Dog Tooth Decay Stages

  • Stage 1: During the first stage of canine tooth decay (gingivitis), there is mild redness and swelling of the gums. Tartar buildup might also be apparent in some areas. The tooth's support is still intact at this point.
  • Stage 2: Early periodontal disease in dogs is characterized by a 25% loss of the tooth’s attachment to supporting structures. The gums are more irritated and redder at this point.
  • Stage 3: At this stage (moderate periodontitis), 25-50% of tooth support is lost. The teeth in stages two and three do not appear noticeably different to the naked eye, but an X-Ray will reveal more bone loss.
  • Stage 4: Advanced or severe periodontitis indicates bone loss of 50% or greater. In this final stage, tartar is clearly visible to the naked eye, the gums are receding, the teeth are compromised, and tooth extraction may be necessary.

Is periodontal disease reversible in dogs?

Stages two and three of periodontal disease can't be reversed, but with the right care, the disease can be prevented from advancing to stage four.

How to treat periodontal disease in dogs

Generally, treatment for periodontal disease in dogs requires daily toothbrushing with a veterinarian-approved enzymatic toothpaste. It takes two days for calcification to occur. Your vet will recommend a specific treatment for your dog’s gum disease depending on how far the condition has advanced.

Treatment for Stage 1 Gum Disease in Dogs

A professional dental cleaning can be used to treat Stage 1 gingivitis. A typical dog teeth cleaning costs between $300 and $700 for X-Rays, anesthesia, and removal of plaque and tartar buildup when performed as annual preventive care. However, costs may increase significantly with recommended bloodwork, tooth extraction, follow-up antibiotics, and take-home pain medication for dogs with gingivitis.

Treatment for Stage 2 Gum Disease in Dogs

A veterinary dentist can treat early periodontal disease by cleaning, rinsing, and treating the tooth root with a gel to aid its reattachment to the gum. Though the damage is not entirely reversible, it is manageable and can be prevented from worsening.

Early treatment of periodontal disease may be able to save your pet's teeth, so it’s highly encouraged to get your dog’s teeth examined by a veterinarian at least once per year — even if your dog seems fine and without any apparent sign of gum disease, since symptoms may not manifest until stages three or four.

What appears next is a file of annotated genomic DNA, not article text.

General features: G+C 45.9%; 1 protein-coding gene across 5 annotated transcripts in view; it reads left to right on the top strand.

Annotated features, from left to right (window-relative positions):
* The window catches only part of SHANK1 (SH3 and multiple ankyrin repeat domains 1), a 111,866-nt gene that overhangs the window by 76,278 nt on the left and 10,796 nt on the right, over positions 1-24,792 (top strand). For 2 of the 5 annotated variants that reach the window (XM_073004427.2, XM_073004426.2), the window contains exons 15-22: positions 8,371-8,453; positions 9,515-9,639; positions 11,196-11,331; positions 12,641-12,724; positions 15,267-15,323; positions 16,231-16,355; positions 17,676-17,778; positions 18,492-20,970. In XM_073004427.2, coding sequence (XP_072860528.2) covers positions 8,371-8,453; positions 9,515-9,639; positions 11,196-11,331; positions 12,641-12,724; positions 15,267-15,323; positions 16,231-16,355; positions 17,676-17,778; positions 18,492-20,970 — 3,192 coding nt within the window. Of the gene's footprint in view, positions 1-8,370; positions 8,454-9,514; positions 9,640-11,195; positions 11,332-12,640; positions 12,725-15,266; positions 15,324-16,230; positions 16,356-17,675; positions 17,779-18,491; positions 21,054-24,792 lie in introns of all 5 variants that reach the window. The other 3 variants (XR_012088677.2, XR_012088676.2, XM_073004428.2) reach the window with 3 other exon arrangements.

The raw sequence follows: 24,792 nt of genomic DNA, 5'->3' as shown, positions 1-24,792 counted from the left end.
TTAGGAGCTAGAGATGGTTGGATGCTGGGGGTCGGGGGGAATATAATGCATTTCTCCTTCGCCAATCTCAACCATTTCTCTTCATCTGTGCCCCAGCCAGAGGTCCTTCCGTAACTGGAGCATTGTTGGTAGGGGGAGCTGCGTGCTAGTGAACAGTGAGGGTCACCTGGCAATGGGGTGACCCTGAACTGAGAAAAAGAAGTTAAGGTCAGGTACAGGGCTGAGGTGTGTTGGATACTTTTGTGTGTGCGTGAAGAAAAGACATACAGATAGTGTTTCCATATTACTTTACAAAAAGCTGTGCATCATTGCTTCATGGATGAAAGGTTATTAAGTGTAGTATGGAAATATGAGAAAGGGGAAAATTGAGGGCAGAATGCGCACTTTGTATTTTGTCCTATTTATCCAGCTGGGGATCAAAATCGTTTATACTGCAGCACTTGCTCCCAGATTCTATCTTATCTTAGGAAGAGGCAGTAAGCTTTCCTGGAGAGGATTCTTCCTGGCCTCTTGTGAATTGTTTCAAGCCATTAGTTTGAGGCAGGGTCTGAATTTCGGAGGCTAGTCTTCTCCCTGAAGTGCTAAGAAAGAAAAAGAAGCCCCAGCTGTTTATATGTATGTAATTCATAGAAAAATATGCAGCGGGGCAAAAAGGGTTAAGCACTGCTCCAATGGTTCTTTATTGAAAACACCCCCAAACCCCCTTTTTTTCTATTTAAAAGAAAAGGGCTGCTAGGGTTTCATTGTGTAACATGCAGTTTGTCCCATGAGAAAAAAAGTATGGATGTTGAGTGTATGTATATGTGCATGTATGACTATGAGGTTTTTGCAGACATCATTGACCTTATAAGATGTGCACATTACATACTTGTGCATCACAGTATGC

Treatment for Stage 3 Gum Disease in Dogs

To remove a moderate buildup of bacteria, your dog’s teeth will require a deep cleaning with scaling both below and above the gum line, followed by polishing. You’ll need to prepare your dog for anesthesia, as sedation is required for safe and effective plaque removal.

Treatment for Stage 4 Gum Disease in Dogs

Severe canine periodontal disease usually requires surgical tooth extraction to remove the afflicted teeth, alleviate dog’s pain, and prevent the bacteria from spreading beyond your dog’s mouth into other parts of the body.

How much does it cost to treat periodontal disease in dogs?

The cost to treat periodontal disease in dogs can range between a few hundred and a few thousand dollars depending on the severity of the condition. Generally, less dentistry work is required with earlier detection, leading to lower overall costs.

Cost to Treat Periodontal Disease in Dogs (2022 Price List)

Anesthesia For Dog Dental Work

Required to safely evaluate the oral cavity and clean the teeth

$90 - $1,200
Dental X-Rays For Dogs

Necessary to assess the jaw, mouth, and root of teeth below the gumline

$150 - $250
Oral Exam For Dogs

A veterinarian physicaly inspects the gums, teeth, cheeks, roof of the mouth, and tongue to evaluate oral health

$55 - $90
Dog Dental Cleaning

Involves scaling of the teeth to remove plaque and tartar buildup with a professional tool, followed by tooth polish to remove discoloration and stains

$300 - $700
Dog Cavity Filling

Required restoration after the removal of tooth enamel, dentin, or pulp

$500 - $2,000
Rotten Dog Tooth Removal

Severe tooth decay is best treated by extraction of rotten teeth

$10 - $100

Note: Prices vary depending on several factors, such as your location and whether or not the professional providing the care is a veterinarian specialist.

Does pet insurance cover dental care for dogs?

Pet insurance is the best option when it comes to budgeting for dog dental work. Dental coverage can be found in many pet insurance plans. Coverage varies by insurer, but companies like Pets Best and Embrace cover both dental illness and accidents and provide reimbursement for a wide range of dental issues such as root canals, damaged teeth, gingivitis, stomatitis, teeth removal, crowns, and gum disease.

Dental pet coverage doesn’t include pre-existing conditions that occurred before coverage began, routine dental care like teeth cleaning, as well as endodontic, orthodontic, and cosmetic services such as implants, fillings, and caps.